2 X Dual Core vs. 1 X Quad Core...

Discussion in 'Mac Pro' started by techybrad, Oct 3, 2009.

  1. techybrad macrumors newbie

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    Oct 3, 2009
    #1
    Having all other variables equal (same processor speed / RAM / VRAM / OS), what are the differences between MPs with 2 X Dual Core processors and those with 1 X Quad Core processor? Essentially, you get the same number of cores, but the 2 X Dual Core machines are seemingly less expensive. Is there any substantial advantage to the Quad Core processor? Any differences with expected longevity / durability? Thank you!
     
  2. psingh01 macrumors 65816

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    Apr 19, 2004
    #2
    Quad core should be faster because it can share data faster between it's cores instead of copying over to a separate processor's cache. Assuming the app is multicore/processor aware. Should not use up as much power either.
     
  3. tofagerl macrumors 6502a

    tofagerl

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    #3
    Also, quad just sounds better. Dual is sooo 2006.

    Seriously, no - there aren't any magical benefits.
     
  4. yanquis macrumors regular

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    Aug 26, 2009
    #4
    i didnt even know they had dual dual core machines...that said quad nehalem is quite a bit faster than any 2 x dual could be at the moment.
     
  5. gugucom macrumors 68020

    gugucom

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    #5
    Intel dropped the dual core Xenons for the Nehalem line and that means Apple had to follow. So if you have a 1 CPU Quad it is allways a 2009 machine. Dual CPU dual core was common in MP1,1 and MP3,1 with the Xeon X51XX and X52XX lines respectively.

    The older Xeon CPUs sure are less expensive because Nehalem added between 30-50% bandwidth and applied one die shrink which always saves energy. In terms of architecture Nehalem stands out for introducing QPI memory technology.
     
  6. kevink2 macrumors 65816

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    Nov 2, 2008
    #6
    The last dual core Mac Pros were the 2006 model. So comparisons would have to be between a dual core dual processor 2006 model and probably the quad core 2008. Which then had different memory. So there would probably be other differences. Unless there was a later model 2006 quad with a single core. This is before my Mac Pro time (I wasn't able to buy an Intel Mac until after the 2008 came out).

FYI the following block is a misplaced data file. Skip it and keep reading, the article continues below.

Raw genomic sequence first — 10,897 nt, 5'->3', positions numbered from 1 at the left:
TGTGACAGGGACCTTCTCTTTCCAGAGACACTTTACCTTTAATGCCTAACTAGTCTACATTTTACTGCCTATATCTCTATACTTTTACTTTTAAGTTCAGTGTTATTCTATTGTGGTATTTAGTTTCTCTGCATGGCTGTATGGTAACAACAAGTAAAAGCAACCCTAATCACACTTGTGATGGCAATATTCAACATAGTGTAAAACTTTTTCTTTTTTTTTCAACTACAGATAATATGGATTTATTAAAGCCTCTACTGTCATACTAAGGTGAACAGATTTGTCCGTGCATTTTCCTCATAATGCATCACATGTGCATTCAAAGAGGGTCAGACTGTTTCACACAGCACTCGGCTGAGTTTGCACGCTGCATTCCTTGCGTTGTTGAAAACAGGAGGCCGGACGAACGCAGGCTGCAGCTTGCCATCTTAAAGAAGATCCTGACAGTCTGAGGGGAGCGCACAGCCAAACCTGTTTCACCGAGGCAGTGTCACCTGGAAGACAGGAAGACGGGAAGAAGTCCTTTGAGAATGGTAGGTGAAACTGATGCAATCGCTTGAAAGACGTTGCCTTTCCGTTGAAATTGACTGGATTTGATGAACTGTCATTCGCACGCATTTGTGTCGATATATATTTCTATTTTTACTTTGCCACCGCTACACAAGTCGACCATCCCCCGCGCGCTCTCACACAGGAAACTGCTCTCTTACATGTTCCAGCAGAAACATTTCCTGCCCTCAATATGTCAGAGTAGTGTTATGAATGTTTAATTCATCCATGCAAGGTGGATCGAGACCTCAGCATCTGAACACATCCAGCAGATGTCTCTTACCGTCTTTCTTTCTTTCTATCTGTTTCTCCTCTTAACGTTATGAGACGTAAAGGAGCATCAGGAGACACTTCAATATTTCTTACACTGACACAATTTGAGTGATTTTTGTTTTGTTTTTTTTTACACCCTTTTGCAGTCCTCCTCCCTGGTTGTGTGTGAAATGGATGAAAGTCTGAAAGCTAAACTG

In general, though, the differences in speed between the same number of cores, either on one processor die or spread between 2 processor dies, depends on several factors. For instance, early Intel quad cores were, I believe, essentially 2 physical core chips bound together. True quad core designs came later. Also, 2 separate physical chips versus 1 true quad core likely differs based on actual load. One multithreaded process spread over 4 cores, if they share data, would probably work better on a quad core due to better cache utilization. But 2 completely disjoint processes would probably work better on different physical cores, reducing conflicts on cache, etc.
     
  7. jwt macrumors 6502

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    Mar 28, 2007
    #7
    Agreed. I guess which is better depends on what kind of process you're trying to run. If you have something that is multithreaded and can very effectively utilize a single processor's cache, then the single quad might be best. But if you have two completely separate processes or something requiring huge data streams, then spreading those data things across two front-side busses (neglecting Nehalem) might be better.